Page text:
The McPhersons added a winery to the farm in 2015. They had grown up for other wineries and decided to try making their own. The benefit was twofold: it created a use for unpicked produce during the pick-your-own season and it improved other characteristics of agritourism.



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Paul, left, and Hugh McPherson run the bar at Maple Lawn Winery and Cider House. Photo taken on September 12, 2022




“So what the winery has allowed us to do is that during our sunflower festival you can have a glass of wine. Well that makes my Sunflower Festival better,” Hugh said.

He does not plan to expand the winery. Instead, he said, the winery just brings more people to the farm.

“So we can do these kinds of unique events that appeal to a different market,” he said, “but we didn’t start with zero market. We started with tens of thousands of people, who come to Maple Lawn Farms and Maize Quest, to launch our winery. Getting from zero to the cellar is much more difficult.

With the market in mind, the McPhersons were able to obtain financial assistance from the USDA Value Added Grant Program. Paul said the grant made it worth considering starting a winery.

Hugh learned how to make wine by watching online videos and getting help from Carl Helrich, owner of Allegro Winery in Stewartstown.

Helrich rescued Hugh’s first batch of wine, 500 gallons of Peach Blossom. The McPhersons also bought some gear from Helrich to get started. On December 1, 2015, Maple Lawn Winery and Cider House served its first customer.



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A bottle of Peach Blossom, the first wine made at Maple Lawn Winery and Cider House. Photo taken on September 12, 2022




The McPhersons are always looking for ways to improve the annual events. A suggestion from fellow farmers led them to include freshly squeezed lemonade at the Lavender Festival. Because of this success—selling around 700 lemonades in one weekend—they bring lemonade to Maize Quest Fun Park. The McPhersons are also renovating a gift shop into a cafe.

“You try a lot of things, and if you’re lucky, some of them succeed,” Paul said.

Ambitious about emails

Public information is another priority.

Hugh has hired companies to help him with social media and marketing, and his biggest lesson is the value of email addresses.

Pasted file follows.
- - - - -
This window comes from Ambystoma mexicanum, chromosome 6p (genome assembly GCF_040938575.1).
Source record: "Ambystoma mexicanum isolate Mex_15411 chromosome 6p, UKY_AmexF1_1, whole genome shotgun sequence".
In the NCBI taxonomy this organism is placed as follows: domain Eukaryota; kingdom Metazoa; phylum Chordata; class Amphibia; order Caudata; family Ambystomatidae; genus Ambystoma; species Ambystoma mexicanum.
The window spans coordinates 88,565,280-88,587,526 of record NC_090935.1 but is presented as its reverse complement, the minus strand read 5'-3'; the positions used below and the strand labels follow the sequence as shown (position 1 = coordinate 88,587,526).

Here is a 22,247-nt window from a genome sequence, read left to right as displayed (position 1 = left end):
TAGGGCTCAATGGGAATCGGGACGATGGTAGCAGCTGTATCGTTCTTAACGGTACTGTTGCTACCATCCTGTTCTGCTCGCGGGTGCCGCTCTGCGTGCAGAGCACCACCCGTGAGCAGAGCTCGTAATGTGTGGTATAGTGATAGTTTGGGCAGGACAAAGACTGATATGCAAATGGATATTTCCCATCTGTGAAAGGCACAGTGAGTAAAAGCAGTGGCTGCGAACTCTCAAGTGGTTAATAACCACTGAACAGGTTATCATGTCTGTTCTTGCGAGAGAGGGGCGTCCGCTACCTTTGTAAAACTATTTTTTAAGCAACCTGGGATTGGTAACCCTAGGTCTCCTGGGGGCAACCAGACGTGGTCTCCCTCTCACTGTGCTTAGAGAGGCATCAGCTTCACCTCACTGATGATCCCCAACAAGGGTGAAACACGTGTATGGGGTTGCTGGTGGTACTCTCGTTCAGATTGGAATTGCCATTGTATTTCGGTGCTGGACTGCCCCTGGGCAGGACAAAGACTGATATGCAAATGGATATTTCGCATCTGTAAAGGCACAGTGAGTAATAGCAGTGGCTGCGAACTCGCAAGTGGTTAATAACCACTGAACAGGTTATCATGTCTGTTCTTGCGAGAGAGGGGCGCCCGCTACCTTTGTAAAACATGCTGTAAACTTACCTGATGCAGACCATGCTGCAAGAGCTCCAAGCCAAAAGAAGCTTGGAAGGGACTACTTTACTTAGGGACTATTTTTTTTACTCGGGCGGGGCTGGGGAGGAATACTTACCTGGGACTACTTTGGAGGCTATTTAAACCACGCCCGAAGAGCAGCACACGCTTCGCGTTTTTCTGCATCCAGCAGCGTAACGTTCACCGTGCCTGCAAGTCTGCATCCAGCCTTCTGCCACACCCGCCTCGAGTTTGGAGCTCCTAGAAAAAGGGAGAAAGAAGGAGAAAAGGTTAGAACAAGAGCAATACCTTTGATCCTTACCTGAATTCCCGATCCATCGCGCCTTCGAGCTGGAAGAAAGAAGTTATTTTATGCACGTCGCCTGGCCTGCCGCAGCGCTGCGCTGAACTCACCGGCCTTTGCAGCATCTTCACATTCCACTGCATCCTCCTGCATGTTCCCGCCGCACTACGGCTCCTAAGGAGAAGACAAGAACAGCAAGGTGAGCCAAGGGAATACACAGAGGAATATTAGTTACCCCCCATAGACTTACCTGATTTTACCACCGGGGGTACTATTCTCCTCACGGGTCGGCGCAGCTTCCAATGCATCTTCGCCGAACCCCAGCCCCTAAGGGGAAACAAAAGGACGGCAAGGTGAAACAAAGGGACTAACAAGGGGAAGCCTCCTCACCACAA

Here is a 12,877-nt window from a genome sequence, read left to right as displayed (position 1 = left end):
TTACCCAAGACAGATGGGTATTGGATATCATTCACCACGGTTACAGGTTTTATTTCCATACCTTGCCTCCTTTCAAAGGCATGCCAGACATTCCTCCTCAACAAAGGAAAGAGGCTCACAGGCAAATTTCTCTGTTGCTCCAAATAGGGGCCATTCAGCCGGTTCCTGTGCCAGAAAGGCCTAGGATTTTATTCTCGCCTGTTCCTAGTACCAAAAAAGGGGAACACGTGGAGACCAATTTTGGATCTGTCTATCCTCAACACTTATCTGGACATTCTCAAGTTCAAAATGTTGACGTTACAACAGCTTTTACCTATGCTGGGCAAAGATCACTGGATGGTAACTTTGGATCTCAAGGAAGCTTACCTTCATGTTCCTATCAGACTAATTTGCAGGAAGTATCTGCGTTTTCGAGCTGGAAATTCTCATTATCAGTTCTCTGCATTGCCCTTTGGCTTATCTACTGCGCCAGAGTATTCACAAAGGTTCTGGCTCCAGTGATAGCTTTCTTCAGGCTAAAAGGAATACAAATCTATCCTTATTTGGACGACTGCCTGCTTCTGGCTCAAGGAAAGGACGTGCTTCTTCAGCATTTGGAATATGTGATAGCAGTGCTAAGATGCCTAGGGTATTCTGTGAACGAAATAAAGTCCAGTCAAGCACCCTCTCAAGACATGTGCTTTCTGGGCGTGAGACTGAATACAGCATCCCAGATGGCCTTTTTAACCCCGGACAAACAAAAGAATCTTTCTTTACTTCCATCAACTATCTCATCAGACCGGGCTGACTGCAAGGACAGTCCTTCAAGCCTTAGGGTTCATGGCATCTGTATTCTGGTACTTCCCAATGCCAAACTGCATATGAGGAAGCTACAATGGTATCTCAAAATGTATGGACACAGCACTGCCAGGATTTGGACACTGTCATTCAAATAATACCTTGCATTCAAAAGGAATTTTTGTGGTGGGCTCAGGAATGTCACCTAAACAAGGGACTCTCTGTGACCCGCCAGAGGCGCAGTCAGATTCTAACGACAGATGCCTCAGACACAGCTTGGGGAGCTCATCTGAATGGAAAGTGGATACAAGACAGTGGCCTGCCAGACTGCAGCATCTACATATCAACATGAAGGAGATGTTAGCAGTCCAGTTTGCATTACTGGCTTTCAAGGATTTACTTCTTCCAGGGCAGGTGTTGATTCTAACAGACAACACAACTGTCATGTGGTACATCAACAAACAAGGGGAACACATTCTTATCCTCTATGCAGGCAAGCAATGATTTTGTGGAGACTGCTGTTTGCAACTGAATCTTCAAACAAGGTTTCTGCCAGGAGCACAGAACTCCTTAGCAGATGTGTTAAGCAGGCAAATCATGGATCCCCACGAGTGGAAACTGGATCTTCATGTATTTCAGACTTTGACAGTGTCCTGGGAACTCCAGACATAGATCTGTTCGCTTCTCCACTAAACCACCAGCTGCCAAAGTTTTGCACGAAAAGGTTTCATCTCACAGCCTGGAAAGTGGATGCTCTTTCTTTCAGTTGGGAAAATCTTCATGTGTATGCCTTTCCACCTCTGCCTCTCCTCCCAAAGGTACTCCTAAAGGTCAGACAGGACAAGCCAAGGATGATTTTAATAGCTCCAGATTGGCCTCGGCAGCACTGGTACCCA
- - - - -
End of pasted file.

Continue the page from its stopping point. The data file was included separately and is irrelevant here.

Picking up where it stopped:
“On none of these (social media) sites do you own these people; they are not your customers. In emails, they are,” he said. “He’s someone who signed up to be on your list. So we strongly believe in taking people off social media with almost any offer necessary to get them on our own list, because I can email them basically for free.

Offers include chances to win tickets, coupons and special offers. With his email list, Hugh focuses on narrowcasting, which means he has different groups of emails sorted by interest.

“We try to keep the messages specific to what you’re really interested in so that you continue to receive them,” he said.

It also focuses on general content, hiring an employee who works two days a week to post social media posts with the idea that if you stop posting, you stop appearing on people’s feeds.

He also writes blog-style emails, something his mother, Gail, started before her death in 2005. Before Facebook became popular, Gail sent out newsletters to a list of around 10,000 readers.

“When the Postal Service was reorganizing post offices, our post office made a special exception — backtracking to a dead end and turning around and back — because they didn’t want to lose that mailing,” Paul said. .

Maple Lawn Farms grows apples, peaches, blueberries, cherries, nectarines, apricots, corn, wheat, soybeans, pumpkins, sunflowers and lavender. The McPhersons also cover cover crops, primarily with cereal rye. The family owns about 1,300 acres and leases another 280 in New Park.